Streaming services like Apple Music, Pandora, and Spotify have revolutionized the way many people listen to music. Where we once had libraries of records and CDs, now we can access music of any genre and any artist in our cars, homes, and on the go.
Any way you look at it, this is a leap forward for listeners. And in some ways, you can argue that anything that makes connecting music and listeners easier is a good thing. This was the transformative power behind portable music players like Discmans and iPods and other mp3s, which put music in our pockets decades ago.
But the streaming model for listening has its downsides, especially for recording artists. Once the label or recording company made most of the investment in producing an album. Now, streaming services have changed the model. Streaming services start by taking 30-34% of revenues from a stream, while the recording label takes between 40-55%, and this is based on the number of times a piece is streamed. The remaining—and much smaller—portion is shared out between the recording artist, publisher, and composer.
While bringing musicians and fans closer together is ultimately a positive, this is the downside: the rapid transformation of technology and business model has created challenges for artists. Our end goals are to touch listeners while also ensuring that our recorded work can advance our careers. And walking this line isn’t easy, especially because any DIY self-produced release doesn’t help with the “advance” part. Artists (including us classical musicians) must release on a commercial label to be nominated for (or win) a Grammy Award for their work.
Streaming service payouts to artists
Let’s take a closer look at the revenue share in the streaming services model. This system results in payouts as small as $0.003 and $0.008 per stream for artists, with many landing in the $0.003 to $0.004 range (in case fraction conversion is not second nature to you, that’s 3/10ths of one penny). Streaming services keep these sums under wraps, and payouts can vary greatly by country, label, and contract.
While the exact sums are hidden, the math is clear: if recording artists earn 3/10ths to 4/10ths of a penny on streams, and our work is streamed 100,000 times, we’re earning…wait for it…$400 or less on our investment in the recording.
Recordings require investment
These are heartbreakingly small returns, especially on an endeavor that costs $25,000 or more. While that sounds like a lot, this is a budget stretched carefully over what it takes to record high-quality performances. Duo Sequenza’s investment in a recording includes fees to rent an ideal acoustic performance space for recording; the cost of inclusive packaging for a sound producer and engineer; our very small artist fees, if we can pay ourselves at all; travel costs including meals, hotel, and mileage; and fees paid to the label for release, distribution, and promotion.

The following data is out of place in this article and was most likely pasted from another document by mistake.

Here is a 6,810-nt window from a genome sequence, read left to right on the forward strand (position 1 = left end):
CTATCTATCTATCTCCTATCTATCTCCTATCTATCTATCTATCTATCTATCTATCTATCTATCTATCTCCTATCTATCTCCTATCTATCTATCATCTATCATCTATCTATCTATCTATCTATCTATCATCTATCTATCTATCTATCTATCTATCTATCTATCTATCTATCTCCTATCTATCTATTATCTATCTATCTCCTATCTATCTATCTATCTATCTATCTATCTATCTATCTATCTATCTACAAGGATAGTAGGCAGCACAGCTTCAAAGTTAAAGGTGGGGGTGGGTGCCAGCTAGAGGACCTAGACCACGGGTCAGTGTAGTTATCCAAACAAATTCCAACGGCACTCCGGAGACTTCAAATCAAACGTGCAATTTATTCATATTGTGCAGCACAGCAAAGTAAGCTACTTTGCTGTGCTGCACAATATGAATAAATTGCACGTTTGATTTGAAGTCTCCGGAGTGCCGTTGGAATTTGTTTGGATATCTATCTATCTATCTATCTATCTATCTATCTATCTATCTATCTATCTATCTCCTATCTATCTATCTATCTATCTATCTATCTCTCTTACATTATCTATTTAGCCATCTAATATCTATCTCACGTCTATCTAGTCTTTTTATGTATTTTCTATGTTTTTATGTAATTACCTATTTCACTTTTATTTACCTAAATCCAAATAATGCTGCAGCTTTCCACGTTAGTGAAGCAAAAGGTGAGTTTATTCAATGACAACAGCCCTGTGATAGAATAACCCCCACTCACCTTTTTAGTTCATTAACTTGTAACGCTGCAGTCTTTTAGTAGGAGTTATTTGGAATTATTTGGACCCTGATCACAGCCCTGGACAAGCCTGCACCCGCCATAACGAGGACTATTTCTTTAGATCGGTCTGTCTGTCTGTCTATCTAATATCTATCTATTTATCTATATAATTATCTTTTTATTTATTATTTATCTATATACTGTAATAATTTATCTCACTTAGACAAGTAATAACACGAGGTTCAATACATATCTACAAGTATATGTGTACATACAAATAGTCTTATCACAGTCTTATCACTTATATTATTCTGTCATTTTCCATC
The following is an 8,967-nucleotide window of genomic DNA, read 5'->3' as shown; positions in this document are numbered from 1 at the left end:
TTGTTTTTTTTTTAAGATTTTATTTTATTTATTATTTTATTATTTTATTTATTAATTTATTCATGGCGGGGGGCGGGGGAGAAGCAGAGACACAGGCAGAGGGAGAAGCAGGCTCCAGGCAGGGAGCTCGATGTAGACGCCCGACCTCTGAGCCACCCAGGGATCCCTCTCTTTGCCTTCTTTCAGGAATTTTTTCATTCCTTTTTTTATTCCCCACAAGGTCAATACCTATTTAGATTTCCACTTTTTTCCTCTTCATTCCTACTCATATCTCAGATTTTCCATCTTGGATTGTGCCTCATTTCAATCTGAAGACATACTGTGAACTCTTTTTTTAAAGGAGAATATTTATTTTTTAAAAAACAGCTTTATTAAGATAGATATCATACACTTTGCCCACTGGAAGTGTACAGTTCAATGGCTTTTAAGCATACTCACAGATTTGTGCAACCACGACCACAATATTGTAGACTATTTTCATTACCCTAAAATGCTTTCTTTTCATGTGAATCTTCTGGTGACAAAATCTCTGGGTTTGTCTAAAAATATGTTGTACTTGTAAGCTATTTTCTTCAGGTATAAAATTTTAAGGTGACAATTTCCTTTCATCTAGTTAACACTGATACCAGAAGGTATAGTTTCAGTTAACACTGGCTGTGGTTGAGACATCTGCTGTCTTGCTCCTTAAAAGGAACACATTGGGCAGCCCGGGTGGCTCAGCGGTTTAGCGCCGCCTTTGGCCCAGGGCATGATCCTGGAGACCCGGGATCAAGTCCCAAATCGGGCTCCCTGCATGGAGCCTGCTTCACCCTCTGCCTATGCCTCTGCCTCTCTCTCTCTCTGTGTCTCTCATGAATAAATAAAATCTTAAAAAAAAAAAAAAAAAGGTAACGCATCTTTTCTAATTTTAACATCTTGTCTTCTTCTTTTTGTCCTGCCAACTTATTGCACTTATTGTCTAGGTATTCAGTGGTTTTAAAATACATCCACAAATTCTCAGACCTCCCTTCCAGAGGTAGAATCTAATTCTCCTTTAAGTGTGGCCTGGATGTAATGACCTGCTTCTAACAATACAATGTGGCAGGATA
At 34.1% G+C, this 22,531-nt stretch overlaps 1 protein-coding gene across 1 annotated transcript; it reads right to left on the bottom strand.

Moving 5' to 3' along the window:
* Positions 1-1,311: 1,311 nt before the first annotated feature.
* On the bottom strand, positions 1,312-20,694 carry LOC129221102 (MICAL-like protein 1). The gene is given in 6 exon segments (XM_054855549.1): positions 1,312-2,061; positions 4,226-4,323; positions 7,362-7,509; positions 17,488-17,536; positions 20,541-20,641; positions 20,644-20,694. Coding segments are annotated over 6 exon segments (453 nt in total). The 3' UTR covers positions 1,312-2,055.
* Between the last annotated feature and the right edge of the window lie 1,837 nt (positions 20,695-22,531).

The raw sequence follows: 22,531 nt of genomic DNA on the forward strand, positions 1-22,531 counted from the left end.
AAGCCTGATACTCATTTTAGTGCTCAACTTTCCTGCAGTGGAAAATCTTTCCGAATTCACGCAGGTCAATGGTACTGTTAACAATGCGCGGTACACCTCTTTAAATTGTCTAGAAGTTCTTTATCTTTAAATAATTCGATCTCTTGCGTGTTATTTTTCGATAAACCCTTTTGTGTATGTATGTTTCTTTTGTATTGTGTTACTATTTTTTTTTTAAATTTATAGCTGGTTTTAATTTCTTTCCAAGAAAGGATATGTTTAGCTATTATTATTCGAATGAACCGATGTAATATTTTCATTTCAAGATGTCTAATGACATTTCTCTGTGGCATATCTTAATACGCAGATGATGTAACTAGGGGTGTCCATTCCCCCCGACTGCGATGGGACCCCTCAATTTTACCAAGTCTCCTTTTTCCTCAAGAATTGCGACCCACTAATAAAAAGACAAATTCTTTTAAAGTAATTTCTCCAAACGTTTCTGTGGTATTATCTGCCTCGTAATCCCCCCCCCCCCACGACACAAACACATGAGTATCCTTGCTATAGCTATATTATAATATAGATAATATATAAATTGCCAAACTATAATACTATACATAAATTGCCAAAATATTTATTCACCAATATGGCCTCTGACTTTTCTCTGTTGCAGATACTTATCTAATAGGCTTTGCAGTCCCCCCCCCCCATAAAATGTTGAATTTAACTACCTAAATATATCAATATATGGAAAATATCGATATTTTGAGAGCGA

Damaging the creative ecosystem
These low streaming fees damage the creative ecosystem that performers and composers belong to. Even successful, high-profile artists see small returns from what has become the dominant mode of consuming music. This diminishes artists’ earnings and damages the talent pipeline for non-featured artists, emerging performers, and more.
Prominent artists are starting to speak out, calling for reforms in favor of artists and composers as well as limits to ownership of copyright that would revert to artists after a period of years.
Changing the equation
Awareness is the first step to true change, and we’re hopeful that a shift to benefit recording artists will come. Artists should have the ability to earn a fair return on their work, to have a viable career. This said, as artists, we believe that even though the required investment and small returns make the business of recordings a challenge, it is worthwhile and important to create them. For us, it comes down to creating a legacy of our work—and that of the composers—together expanding the repertoire for our ensemble. The works on our album “Yes…It’s a Thing!” as well as our forthcoming album “Yes…It’s STILL a Thing!” and our crystal flute album project “Yes…It’s a FRAGILE Thing!” are 100% world premiere recordings. We strongly believe in our mission as ambassadors for bringing these beautiful pieces to listeners and developing new audiences for today’s classical music.
What can listeners do? First, we want you to listen and enjoy music, especially ours. Consider, if you are able and so moved, a contribution to support our 2021 album fundraiser and our 2022 crystal flute album. This can help us raise the funds necessary for investment in these worthwhile projects. If you are inclined, share with others the reality artists face when it comes to streaming services. Lastly, subscribe to our listening platforms and buy our physical albums…for yourself and your friends! At the end of the day, our music-making needs you as listeners!